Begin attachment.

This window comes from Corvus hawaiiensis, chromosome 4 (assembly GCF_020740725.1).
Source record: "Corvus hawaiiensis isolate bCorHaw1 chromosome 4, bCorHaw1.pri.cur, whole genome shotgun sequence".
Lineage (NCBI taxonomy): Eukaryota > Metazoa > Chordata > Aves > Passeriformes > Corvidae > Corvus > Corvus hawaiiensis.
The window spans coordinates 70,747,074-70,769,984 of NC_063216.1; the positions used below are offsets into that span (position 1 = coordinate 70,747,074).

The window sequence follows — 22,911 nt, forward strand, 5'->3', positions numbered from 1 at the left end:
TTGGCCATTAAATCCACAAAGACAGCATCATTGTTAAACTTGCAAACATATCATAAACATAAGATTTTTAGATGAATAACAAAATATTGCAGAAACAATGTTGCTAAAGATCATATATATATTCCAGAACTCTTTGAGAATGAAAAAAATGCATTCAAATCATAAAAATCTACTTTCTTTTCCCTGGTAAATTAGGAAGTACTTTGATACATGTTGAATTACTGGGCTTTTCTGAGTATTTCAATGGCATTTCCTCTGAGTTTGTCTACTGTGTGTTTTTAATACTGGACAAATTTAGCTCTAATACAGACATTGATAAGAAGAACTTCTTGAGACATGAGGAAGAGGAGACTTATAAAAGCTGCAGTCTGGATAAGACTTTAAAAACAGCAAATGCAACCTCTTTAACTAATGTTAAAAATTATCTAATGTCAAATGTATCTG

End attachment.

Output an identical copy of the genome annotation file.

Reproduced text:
This window comes from Corvus hawaiiensis, chromosome 4 (assembly GCF_020740725.1).
Source record: "Corvus hawaiiensis isolate bCorHaw1 chromosome 4, bCorHaw1.pri.cur, whole genome shotgun sequence".
Lineage (NCBI taxonomy): Eukaryota > Metazoa > Chordata > Aves > Passeriformes > Corvidae > Corvus > Corvus hawaiiensis.
The window spans coordinates 70,747,074-70,769,984 of NC_063216.1; the positions used below are offsets into that span (position 1 = coordinate 70,747,074).

The window sequence follows — 22,911 nt, forward strand, 5'->3', positions numbered from 1 at the left end:
TTGGCCATTAAATCCACAAAGACAGCATCATTGTTAAACTTGCAAACATATCATAAACATAAGATTTTTAGATGAATAACAAAATATTGCAGAAACAATGTTGCTAAAGATCATATATATATTCCAGAACTCTTTGAGAATGAAAAAAATGCATTCAAATCATAAAAATCTACTTTCTTTTCCCTGGTAAATTAGGAAGTACTTTGATACATGTTGAATTACTGGGCTTTTCTGAGTATTTCAATGGCATTTCCTCTGAGTTTGTCTACTGTGTGTTTTTAATACTGGACAAATTTAGCTCTAATACAGACATTGATAAGAAGAACTTCTTGAGACATGAGGAAGAGGAGACTTATAAAAGCTGCAGTCTGGATAAGACTTTAAAAACAGCAAATGCAACCTCTTTAACTAATGTTAAAAATTATCTAATGTCAAATGTATCTG